Competitive wisdom

Changing lures and patterns is tough to do when something else has been working.

But it was the decision to make a major change that led Mark Davis to a Bassmaster Tour victory on Table Rock Lake in 2004.

Davis knew before he made a cast that first tournament day that the pattern of cranking clear water in the main river — one that had produced results in practice — was out the window.

"I rigged my rods specifically for river cranking the night before. But when I walked to the dock early that morning and saw the water was up and muddy from a heavy rain, I knew I had to do something different," Davis described. "It was March, and the water temperature jumped about 6 degrees due to the incoming water."

Experience told the Arkansas veteran that river cranking was out and spinnerbaiting was in. The warmer water flushing into the backs of creeks would attract shad and hungry bass.

"I hadn't caught a fish on a spinnerbait all week, but I knew it was my best option," he stated.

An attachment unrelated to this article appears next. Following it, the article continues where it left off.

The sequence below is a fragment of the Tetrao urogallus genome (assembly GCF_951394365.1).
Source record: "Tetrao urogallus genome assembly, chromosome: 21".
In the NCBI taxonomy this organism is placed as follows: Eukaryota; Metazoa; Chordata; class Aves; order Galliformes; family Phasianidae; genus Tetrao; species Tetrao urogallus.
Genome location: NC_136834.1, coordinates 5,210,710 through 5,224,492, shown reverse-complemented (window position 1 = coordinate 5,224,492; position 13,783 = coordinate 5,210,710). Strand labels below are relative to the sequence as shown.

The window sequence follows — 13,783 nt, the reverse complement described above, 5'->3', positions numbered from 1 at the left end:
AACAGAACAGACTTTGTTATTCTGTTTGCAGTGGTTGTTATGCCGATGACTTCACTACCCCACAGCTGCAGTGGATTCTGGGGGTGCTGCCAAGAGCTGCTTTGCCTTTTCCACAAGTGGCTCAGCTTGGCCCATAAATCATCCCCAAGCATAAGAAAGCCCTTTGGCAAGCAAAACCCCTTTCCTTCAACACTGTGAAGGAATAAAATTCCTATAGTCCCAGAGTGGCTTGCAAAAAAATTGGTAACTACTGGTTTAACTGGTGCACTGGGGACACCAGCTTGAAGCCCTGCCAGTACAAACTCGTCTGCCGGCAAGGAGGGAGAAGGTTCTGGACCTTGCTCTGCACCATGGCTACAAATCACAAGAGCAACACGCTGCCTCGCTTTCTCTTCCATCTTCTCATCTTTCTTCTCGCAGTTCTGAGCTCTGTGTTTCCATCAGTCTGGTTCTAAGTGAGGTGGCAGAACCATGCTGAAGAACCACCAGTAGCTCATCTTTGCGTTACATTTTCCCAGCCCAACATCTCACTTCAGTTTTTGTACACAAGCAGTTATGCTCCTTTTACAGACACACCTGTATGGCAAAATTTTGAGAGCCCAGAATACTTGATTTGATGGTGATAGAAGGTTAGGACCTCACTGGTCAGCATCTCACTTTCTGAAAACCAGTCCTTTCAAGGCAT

And he was right. He finished with 18 pounds that day.

But wait: Davis had to make yet another change. The next day, the creeks were clearing, so he ditched the spinnerbait and moved closer to the bank, where he caught another limit using a jig in 3 to 5 feet of water. When that pattern slowed, he turned to a Strike King Series 3 crankbait and caught another solid limit.

The shallow cranking pattern fizzled the third day, so he had to make yet another adjustment.

"I figured the fish moved deeper, so I changed to a deeper running crankbait and won the tournament."

The lesson? Don't be afraid to abandon a pattern when conditions are changing.

"It's hard to throw all that out the window for something you haven't tried, but common sense says you should," said Davis. "We all tend to get conservative when faced with changing conditions, but a conservative approach can hurt your chance of success." 

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